Well, this one almost never happened. Many thanks to Simon Taylor at Transworld for getting me the page proofs on time, and for coming through again when I realized that nearly 80 pages were missing.
First of all, to those of you who fear that reading Toll the Hounds before Ian Cameron Esslemont's Return of the Crimson Guard might spoil the reading experience, no worries. The order in which you'll read both books will not take anything away from the experience, though Toll the Hounds shine some light on something which occurs in Return of the Crimson Guard.
The eighth volume in The Malazan Book of the Fallen sequence brings us back to the continent of Genabackis. A lot has happened since the siege at Capustan, yet, surprisingly, the narrative doesn't focus much on the intervening months since the events chronicled in Memories of Ice. I was expecting this newest Malazan installment to shine some light on some of the unexpected twists contained in Reaper's Gale, but it was not to be.
Both The Bonehunters and Reaper's Gale were all over the place as far storylines are concerned, and many fans were a bit put off by what they consider the author's lack of direction, or so it seems. Truth to tell, the sixth and seventh volumes of the series rank among my favorites because of that very reason. I feel that no other books advanced the main story arcs further than these two. Which is why, perhaps, I found the slow-going pace of Toll the Hounds for the better part of 800 pages to be somewhat anti-climactic. By the same token, it might mean that those who didn't enjoy its two predecessors as much as I did might like Toll the Hounds a lot more.
Antsy, Blend, Picker, Mallet, and Bluepearl are enjoying their retirement and seem content to run K'rul's Bar. But when the Assassins' Guild suddenly come after them, they realize that someone put a contract on their heads. Unfortunately, Seba Krafar, new Master of the Assassins' Guild, and his mysterious client will discover that Bridgeburners are not easy marks.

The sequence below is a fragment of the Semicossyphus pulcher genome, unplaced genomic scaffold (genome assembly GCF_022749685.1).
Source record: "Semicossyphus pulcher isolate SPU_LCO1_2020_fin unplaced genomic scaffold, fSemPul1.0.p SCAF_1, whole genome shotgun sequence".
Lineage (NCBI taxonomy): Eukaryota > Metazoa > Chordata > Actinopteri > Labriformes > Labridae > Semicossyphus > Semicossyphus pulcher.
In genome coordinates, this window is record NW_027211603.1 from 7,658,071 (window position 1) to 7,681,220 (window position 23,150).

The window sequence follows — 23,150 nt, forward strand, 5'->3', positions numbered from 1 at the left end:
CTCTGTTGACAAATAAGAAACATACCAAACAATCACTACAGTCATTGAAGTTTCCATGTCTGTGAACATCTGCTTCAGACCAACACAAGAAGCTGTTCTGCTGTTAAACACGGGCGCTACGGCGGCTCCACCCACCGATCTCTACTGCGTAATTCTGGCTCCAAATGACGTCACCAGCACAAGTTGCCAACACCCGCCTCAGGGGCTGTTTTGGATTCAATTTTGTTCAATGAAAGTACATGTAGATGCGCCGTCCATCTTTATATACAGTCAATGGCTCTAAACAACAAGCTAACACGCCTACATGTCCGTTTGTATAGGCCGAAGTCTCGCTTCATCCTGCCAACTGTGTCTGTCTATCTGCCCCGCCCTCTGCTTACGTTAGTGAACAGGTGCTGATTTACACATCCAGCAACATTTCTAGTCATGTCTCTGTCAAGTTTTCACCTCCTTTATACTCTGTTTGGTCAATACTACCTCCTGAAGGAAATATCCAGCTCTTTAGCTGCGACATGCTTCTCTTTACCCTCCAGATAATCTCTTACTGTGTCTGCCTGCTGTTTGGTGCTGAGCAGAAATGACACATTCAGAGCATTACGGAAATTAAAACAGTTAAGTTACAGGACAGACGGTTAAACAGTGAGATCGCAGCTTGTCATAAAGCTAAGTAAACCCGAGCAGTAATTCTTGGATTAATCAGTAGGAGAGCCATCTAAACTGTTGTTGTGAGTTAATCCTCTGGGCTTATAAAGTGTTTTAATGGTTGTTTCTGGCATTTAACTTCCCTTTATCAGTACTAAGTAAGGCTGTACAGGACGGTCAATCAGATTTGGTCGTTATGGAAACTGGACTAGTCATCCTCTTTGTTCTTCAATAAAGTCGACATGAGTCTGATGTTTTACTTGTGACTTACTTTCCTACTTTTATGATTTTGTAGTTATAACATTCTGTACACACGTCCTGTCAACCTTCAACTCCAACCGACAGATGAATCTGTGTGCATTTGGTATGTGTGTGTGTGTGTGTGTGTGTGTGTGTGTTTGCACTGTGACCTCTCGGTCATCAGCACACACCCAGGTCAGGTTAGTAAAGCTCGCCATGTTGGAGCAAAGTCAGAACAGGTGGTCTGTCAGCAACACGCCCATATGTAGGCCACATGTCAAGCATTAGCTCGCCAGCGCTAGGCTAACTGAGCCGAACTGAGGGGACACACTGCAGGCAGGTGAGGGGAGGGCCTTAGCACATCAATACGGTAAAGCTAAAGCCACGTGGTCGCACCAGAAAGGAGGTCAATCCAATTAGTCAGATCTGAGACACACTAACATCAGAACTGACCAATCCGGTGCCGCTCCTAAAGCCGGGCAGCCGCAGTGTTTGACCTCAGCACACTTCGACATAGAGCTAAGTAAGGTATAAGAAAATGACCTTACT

When their ship docks into Darujhistan, Spite senses the presence of her despicable sister Envy. Both are aware of the foretold clash their next meeting will bring. Cutter, irrevocably changed by Apsalar, is anxious at the thought of being reunited with his old friends of the Phoenix Inn.
Within the realm of Dragnipur, all the Chained are aware that Chaos is on the verge of overtaking the wagon. And when that occurs, Draconus is aware that all the realms could be destroyed. The man who forged Dragnipur has a desperate plan to face what seems inevitable, but little does he know that a blind Tiste Andii has an agenda of his own.
Mappo Runt, eager to travel to Lether to find Icarium, hires the Trygalle Trade Guild to take him to that distant continent. Gruntle, for want of a better idea, decides to become a shareholder in the venture. When things go awry, both the caravan guard and the Trell experience a lot more than they bargained for.
When the High Alchemist is notified that someone or something left the Finnest House, Baruk is aware that the beginning of the end has begun. And he knows that what is left of the T'orrud Cabal cannot hope to face a new Tyrant.
Itkovian's sacrifice gave birth to the cult of the Redeemer. But a new god comes into play, one bent on corrupting the cult and the rest of the continent. And only a former Seerdomin appears to stand in that god's path.